The decade-long month of March 2020 brought many swift changes and confusion to the financial industry, especially mortgages. Just a few short weeks ago, mortgage rates dropped to a 50-year all time low. The market was flooded with refinance applications as homeowners across the country were scrambling to capitalize on the opportunity to save up to several hundred dollars of their hard-earned money every month. Refinance applications were pouring in at a pace 168% higher than last year, forecasted to well exceed one trillion dollars. While this sounds great on a consumer level, it's what happens behind the scenes that caused these rock-bottom rates to disappear almost as fast as they emerged.


At the dawn of the Coronavirus threat in February, many were concerned about what would happen with the economy. In a protective measure, investors began selling stocks in exchange for purchasing government bonds due to their track record for being more stable. The influx of bond purchasing drove up the price which, in turn, affected the mortgage rates. Refinance applications were pouring in at levels that companies simply could not support, and the law of supply and demand kicks in.

Lenders are forced to slightly raise rates to slow down applications until new loans are closed and sold in the secondary market, giving the lenders the money to start the process all over again. Consider it the mortgage market's own version of "flattening the curve" to give some stability to all working parties behind the scenes taking care of all moving parts required to close these loans.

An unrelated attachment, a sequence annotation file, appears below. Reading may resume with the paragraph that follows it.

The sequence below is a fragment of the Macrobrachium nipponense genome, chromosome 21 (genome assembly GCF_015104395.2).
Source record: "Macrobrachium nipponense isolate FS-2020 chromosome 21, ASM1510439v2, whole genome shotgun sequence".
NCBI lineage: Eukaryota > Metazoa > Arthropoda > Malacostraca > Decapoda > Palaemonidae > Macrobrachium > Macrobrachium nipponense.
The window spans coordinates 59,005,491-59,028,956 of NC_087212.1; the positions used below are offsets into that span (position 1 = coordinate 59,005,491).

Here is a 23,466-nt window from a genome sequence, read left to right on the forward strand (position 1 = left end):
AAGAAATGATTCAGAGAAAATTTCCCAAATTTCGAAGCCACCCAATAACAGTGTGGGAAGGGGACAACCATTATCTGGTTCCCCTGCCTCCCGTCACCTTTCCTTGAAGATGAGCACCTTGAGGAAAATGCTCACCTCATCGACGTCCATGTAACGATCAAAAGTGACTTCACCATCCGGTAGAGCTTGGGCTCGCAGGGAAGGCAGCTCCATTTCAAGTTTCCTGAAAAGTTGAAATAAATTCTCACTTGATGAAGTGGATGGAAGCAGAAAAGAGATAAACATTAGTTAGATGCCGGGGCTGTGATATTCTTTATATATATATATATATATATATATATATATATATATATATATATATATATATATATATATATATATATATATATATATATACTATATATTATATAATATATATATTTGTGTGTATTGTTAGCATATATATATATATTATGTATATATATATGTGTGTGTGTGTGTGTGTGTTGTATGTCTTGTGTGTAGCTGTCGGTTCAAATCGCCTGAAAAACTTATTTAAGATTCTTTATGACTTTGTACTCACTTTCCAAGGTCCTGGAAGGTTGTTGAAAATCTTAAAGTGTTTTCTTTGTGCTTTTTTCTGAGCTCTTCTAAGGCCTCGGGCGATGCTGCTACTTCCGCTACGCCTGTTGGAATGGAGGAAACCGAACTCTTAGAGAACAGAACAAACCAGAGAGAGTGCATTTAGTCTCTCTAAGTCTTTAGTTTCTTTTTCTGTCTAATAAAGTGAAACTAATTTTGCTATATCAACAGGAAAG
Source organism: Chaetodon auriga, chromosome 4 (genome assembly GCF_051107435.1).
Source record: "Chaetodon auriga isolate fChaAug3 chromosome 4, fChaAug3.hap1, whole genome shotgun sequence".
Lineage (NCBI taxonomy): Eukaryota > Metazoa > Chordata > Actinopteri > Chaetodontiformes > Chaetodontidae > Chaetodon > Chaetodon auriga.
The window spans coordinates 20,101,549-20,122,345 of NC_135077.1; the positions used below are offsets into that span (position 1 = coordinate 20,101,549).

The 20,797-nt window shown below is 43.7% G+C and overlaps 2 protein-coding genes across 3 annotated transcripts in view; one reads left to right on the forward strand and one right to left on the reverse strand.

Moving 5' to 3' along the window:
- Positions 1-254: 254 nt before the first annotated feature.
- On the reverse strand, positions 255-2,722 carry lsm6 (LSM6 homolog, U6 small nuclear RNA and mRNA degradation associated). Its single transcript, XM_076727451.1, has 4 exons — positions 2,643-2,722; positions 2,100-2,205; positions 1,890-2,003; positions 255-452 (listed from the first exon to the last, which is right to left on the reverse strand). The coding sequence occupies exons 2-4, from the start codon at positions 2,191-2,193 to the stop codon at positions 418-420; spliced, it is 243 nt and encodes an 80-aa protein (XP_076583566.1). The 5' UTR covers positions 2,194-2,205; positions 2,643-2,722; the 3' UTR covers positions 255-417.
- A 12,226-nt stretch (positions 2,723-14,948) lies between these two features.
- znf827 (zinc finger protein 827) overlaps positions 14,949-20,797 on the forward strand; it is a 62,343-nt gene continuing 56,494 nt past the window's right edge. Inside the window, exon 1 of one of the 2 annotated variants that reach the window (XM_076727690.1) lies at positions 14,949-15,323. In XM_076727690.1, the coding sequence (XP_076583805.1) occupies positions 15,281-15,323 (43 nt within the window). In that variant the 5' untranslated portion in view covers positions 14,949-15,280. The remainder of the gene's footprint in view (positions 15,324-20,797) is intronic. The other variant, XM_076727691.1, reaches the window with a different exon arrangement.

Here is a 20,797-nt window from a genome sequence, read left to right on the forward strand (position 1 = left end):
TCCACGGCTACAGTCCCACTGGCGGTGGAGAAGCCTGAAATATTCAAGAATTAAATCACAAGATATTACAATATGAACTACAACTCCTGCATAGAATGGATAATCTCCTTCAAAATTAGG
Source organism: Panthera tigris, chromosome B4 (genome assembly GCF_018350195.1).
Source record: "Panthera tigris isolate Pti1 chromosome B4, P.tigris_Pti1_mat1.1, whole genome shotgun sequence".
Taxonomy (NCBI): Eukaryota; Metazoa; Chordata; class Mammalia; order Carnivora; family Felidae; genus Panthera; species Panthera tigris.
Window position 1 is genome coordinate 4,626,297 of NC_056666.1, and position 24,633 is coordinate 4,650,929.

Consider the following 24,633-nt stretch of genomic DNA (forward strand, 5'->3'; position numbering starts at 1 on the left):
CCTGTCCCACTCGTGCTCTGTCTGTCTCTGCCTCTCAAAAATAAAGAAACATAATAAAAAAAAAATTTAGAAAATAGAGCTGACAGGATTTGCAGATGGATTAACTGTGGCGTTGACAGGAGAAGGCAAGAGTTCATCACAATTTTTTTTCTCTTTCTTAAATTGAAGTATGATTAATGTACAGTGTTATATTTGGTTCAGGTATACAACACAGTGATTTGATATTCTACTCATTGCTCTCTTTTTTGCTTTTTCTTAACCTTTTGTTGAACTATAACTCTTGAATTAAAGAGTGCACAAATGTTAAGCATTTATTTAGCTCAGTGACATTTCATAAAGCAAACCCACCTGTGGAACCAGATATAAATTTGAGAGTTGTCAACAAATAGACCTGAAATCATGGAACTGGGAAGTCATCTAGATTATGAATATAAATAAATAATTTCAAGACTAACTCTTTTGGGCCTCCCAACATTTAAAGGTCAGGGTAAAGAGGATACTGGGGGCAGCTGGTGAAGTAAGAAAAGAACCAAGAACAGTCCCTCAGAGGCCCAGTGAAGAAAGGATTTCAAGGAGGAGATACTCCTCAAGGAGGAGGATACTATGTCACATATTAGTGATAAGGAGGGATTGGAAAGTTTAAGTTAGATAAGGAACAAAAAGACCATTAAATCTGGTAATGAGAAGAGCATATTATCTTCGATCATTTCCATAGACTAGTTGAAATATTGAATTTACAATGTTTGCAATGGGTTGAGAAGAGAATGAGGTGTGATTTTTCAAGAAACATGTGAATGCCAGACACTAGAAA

When coronavirus strengthened its force, economists realized that the impact could be so severe that it could cause a large number of people to not be able to afford their mortgage payments. Unemployment numbers were being predicted to exceed those of the Great Depression and the Great Recession. Companies and people were concerned about liquidity so now stocks and bonds were being offloaded in exchange for cash. This perfect storm meant rates would go even higher.

High mortgage rates in hard economic times are no good at all, and the government knows this all too well. The Federal Reserve swoops in with a bailout, including their promise to buy billions of dollars in mortgage backed securities - daily. This, in theory, should restore confidence in investors to put their money back into the bond market. But, this volatile market means a risk of even more refinances of recently closed loans, before the servicers have a chance to break even on their cost. Rates now have to build in insulation from massive losses servicing is incurring. It is like a roller coaster ride for all involved, but there IS end in sight.

The good news is that all signs point to low rates in the future. The Federal Reserve is going to continue purchasing mortgage backed securities. Mortgage companies are going to close up the deals currently on the books to free more capital to write more loans. The economy struggling to recover will keep rates at affordable levels so we don't come to a grinding halt. This is great news considering the majority of our active duty families are at a stop-movement. The forced patience will likely pay dividends in the long run in saved interest.

For those of us that don't like to sit on idle hands, there are steps you can take now. Start interviewing lenders and make sure you find one that is a good fit. Fill out the application and start sending in supporting documents so you can take advantage of low rates as soon as the time is right. We in the real estate and financial sectors are essential workers because "home" is something no one should be without. While all parties involved have modifications in place, rest easy knowing that it WILL get better and we are here to help.